Black Diamond Heavies
A Touch of Someone Else's Class
There is something about the Black Diamond Heavies that commands attention. This two-piece monster, hailing from Chattanooga, TN/Louisville, KY, brings with it one of the biggest sounds out there, mixing together a concoction that is equal-parts blues, soul, punk, gospel, and gritty rock and roll. Together, John Myers and Van Campbell as the Heavies meld their musical influences into something that sounds like Tom Waits and Middy Waters presiding over a junkyard revival with a communion of corn liquor and razor blades. Their second album, A Touch of Someone Else's Class, tones things down just a smidgen bringing a more "Memphis meets Detroit" record. The music will still make your heart pound and the sweat pour, but will make the ass shake a bit more than their previous album. Not taking anything away from either, both are very unique and offer a different side of the Heavies, yet still maintaining their highly distinctive sound.
Released on Alive Records and produced by Dan Auerbach of the Black Keys, A Touch of Someone Else's Class, finds the Black Diamond Heavies embracing the soul end of the spectrum, with an album that grooves more and is not as bombastic as the previous. However, as with all of the Heavies' material, the sound is loud and overdriven and the music seems like it could break loose and get out-of-control at any moment. With the opening track, a rawkus version of Tina Turner's "Nutbush City", kicks the album into high gear. The Heavies also pay homage to several of their other influences with covers of T-Model Ford's "Take a Ride" and Nina Simone's "Oh, Sinnerman" which is one of the strongest points of the album, a very sparse track with an infectious eighth-note pulsation from John's keys. His voice is as gritty as ever on this album and his keyboard work includes more B-3 and upright piano along with his trusty old Fender Rhodes. Campbell's drums sound huge and thunderous as always and provide the perfect grooves and pallets for the songs to build upon. Other highlights include "Bidin' My Time", a slower reminiscent song in which Myers' voice melds into that of a heart-felt crooner and "Happy Hour", a piano-bar boogie that is the perfect end to the album that makes you want to raise your glass, hoot, and holler.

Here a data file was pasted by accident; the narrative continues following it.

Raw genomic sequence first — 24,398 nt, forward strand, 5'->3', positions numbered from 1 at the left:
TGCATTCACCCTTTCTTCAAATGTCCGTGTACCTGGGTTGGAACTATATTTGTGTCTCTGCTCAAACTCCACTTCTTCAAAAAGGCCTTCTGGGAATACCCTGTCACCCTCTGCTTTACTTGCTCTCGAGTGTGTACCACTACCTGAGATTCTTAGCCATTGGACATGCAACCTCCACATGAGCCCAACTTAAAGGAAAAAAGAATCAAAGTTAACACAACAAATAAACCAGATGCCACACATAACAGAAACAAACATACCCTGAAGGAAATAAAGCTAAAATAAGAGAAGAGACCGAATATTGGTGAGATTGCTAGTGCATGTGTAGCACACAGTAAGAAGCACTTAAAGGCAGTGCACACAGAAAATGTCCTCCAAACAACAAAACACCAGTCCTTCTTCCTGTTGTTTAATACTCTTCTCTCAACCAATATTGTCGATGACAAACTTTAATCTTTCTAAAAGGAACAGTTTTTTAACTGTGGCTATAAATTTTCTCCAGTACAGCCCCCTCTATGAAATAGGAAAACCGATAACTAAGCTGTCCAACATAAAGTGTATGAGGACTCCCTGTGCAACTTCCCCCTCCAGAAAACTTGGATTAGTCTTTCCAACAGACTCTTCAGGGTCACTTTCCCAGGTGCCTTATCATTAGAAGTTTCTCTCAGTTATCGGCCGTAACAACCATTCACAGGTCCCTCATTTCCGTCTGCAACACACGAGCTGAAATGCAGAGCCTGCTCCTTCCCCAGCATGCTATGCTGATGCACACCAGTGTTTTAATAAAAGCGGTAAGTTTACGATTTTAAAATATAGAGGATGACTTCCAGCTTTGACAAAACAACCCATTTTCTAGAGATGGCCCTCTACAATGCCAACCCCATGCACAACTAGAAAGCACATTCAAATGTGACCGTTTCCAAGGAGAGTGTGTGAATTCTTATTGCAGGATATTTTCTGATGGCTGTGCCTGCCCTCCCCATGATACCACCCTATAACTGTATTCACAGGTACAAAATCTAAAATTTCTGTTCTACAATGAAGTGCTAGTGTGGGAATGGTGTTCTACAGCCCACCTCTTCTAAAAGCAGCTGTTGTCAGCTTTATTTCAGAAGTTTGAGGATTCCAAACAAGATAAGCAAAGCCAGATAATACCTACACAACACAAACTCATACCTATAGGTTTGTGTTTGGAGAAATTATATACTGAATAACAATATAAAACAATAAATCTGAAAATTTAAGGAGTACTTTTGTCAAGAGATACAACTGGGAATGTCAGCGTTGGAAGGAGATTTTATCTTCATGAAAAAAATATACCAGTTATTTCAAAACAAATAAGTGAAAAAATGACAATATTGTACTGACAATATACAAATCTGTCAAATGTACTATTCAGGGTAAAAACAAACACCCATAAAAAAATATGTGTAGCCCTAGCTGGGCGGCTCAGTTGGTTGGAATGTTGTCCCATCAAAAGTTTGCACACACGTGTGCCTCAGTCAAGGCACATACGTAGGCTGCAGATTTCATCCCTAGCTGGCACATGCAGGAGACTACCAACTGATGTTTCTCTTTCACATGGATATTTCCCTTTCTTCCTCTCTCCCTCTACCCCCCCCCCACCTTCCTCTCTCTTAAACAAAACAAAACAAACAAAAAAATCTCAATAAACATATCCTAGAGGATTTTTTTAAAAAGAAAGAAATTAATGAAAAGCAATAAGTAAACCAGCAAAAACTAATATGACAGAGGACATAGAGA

Alive records and the Black Diamond Heavies have done it again with some of the best material to date in 2008. The music is raw and the sound is bigger than most bands with twice as members as the Heavies. Anyone who is in awe of two-piece bands such as The White Stripes and The Black Keys need to give a listen to anything the Black Diamond Heavies have to offer.-Andrew Bryant